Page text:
David Bowie, R.I.P.

David Bowie in his Thin White Duke period.

I suspect that I’m not the only person who checked Snopes to verify the Thin White Duke’s passing. But I’m one of the few who will admit it. The sad news blanketing my social media feeds turned out to be true. David Bowie has died at the age of 69.

Another remarkable thing in this day and age of instantaneous communication is that Bowie’s 18 month long bout with cancer was kept a secret. He was one of the least anonymous people imaginable. but he also zealously guarded his privacy. It was a difficult balancing act but he somehow pulled it off.

The very first time I saw Bowie on my teevee screen, I knew he was going to be a star. There was an unearthly quality to his appearance that was in stark contrast to the humility he often showed. He was born David Jones, and started his career as Davey Jones but changed his name to Bowie because he didn’t want to Monkee around with his career. Then there’s the story of his legendary appearance on a Bing Crosby Christmas special. It took place when the Ziggy Stardust character was still his main public image. When contacted by Der Bingle’s people, Bowie assured them that he would appear as himself. He told them he wanted Crosby to be comfortable with his appearance because he “respected, admired, and revered” the older star. Pure class.

Two show business legends meet: Crosby and Bowie.

Bowie threw a series of personas and musical styles at the public over his nearly 50 year career. All of them seemed to work. He had fans among prog rock people, dance music people, punk rockers; you name it they liked Bowie. He may have been one of the last universally loved and respected pop stars, which is quite a feat in the internet snark era.

Taking a leaf out of the Warren Zevon playbook, Bowie even recorded and released an album full of songs foreshadowing his own death. Blackstar came out a mere three days before his passing. One song in particular sent shivers up my spine this morning.  It’s called Lazarus and the video depicts a haggard and frail Bowie in bed and then stumbling about. It’s hard to watch but its powerful stuff:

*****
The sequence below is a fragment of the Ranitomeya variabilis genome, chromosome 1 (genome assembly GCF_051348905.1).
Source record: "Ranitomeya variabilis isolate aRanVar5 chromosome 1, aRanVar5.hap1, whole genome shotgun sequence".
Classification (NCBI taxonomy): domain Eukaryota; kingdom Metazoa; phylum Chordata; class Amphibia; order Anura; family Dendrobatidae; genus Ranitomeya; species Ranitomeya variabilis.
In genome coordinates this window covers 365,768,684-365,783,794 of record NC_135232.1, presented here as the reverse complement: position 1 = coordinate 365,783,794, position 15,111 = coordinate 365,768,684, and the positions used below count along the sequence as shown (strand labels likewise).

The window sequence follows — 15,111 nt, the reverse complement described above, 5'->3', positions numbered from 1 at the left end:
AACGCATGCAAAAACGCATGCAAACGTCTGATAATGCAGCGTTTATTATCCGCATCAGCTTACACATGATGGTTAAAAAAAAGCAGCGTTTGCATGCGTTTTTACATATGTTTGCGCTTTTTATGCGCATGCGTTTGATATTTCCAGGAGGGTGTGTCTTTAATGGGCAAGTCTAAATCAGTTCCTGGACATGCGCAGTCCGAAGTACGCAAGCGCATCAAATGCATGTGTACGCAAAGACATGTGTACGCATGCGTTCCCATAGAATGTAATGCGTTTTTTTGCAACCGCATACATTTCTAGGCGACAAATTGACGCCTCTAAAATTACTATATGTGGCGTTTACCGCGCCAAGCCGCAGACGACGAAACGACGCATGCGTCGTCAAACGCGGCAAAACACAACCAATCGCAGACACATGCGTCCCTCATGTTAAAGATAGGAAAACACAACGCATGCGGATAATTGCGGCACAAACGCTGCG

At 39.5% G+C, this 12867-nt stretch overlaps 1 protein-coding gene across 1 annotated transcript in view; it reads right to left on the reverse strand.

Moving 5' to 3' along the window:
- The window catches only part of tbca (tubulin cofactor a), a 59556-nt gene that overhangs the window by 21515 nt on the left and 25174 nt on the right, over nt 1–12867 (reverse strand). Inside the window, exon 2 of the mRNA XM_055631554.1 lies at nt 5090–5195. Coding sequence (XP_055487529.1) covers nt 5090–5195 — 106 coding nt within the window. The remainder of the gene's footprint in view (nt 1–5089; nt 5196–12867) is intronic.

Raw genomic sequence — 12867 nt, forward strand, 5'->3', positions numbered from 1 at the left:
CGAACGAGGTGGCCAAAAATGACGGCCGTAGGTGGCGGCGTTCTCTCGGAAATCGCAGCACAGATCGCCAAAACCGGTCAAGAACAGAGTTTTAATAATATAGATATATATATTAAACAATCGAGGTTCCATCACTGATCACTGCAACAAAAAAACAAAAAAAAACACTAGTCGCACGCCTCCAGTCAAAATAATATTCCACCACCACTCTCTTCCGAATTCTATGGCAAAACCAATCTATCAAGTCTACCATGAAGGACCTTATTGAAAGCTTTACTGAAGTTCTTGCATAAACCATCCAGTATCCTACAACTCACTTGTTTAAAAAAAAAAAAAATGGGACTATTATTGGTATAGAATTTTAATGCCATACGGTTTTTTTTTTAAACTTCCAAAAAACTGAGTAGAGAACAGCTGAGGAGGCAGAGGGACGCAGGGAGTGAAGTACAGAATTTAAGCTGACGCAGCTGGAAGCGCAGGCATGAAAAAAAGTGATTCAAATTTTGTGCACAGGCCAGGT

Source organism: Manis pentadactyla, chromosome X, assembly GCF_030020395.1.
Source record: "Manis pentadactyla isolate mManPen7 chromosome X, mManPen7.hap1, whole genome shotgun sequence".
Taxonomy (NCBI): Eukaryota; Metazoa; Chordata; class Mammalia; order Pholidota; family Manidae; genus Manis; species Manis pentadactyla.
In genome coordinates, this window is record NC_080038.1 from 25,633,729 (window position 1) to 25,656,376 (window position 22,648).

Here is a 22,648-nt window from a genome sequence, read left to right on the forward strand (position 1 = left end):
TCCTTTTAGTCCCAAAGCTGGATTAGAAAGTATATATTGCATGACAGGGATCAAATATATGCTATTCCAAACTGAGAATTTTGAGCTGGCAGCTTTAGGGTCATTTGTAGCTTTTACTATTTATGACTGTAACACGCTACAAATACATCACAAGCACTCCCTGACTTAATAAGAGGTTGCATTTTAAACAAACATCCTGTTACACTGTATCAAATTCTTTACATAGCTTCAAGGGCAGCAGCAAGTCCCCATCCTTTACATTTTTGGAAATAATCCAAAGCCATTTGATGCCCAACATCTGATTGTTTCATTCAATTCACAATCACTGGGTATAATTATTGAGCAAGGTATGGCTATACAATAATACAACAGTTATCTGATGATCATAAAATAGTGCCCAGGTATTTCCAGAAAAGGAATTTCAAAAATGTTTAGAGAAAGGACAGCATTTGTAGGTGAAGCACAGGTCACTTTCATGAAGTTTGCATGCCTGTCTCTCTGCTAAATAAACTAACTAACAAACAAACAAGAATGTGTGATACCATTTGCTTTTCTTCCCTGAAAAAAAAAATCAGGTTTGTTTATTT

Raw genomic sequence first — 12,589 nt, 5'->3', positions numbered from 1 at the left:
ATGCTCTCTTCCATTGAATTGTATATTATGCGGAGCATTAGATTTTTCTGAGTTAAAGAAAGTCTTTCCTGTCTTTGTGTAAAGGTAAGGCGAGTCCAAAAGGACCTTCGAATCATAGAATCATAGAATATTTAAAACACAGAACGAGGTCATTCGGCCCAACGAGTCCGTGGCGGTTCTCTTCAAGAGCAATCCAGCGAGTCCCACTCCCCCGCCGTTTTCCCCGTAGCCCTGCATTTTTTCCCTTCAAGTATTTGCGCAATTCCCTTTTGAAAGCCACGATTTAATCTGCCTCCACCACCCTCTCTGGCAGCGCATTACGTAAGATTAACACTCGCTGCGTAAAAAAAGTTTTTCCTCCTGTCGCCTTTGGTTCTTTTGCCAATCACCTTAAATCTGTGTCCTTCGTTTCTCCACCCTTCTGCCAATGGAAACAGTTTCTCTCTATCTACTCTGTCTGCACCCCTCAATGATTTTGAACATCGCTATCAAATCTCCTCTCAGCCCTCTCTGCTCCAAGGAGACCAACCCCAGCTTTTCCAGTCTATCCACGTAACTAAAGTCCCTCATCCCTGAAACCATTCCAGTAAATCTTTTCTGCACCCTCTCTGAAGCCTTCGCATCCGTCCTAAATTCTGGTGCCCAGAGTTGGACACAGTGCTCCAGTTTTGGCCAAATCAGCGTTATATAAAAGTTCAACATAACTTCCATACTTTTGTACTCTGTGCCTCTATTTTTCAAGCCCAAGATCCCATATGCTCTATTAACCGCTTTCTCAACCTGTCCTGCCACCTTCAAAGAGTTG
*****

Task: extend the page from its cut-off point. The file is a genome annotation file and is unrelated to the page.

Bowie was also a fine actor but it was hard for him to be a character actor because of his extreme charisma. He didn’t do many films but the ones he did were cherce. My personal favorite was Nicholas Roeg’s The Man Who Fell To Earth; a title that is uniquely evocative today. David Bowie had an unearthly talent and it took death to bring him back to earth.

I’m going to finish with what really matters, his music. Although some of his best-loved song such as Heroes and Changes are among my all-time favorite tunes, I’m going to post a few semi-obscurities as well as a few numbahs that flat-out rock instead.

Finally, an oddball choice to conclude this tribute. A song from Pin Ups written by Bowie’s fellow English eccentric Syd Barrett and originally recorded by Pink Floyd:

I may have to check Snopes one more time just in case this is a hoax. I know it’s not and that the Thin White Duke has met the Grim Reaper. He will be missed.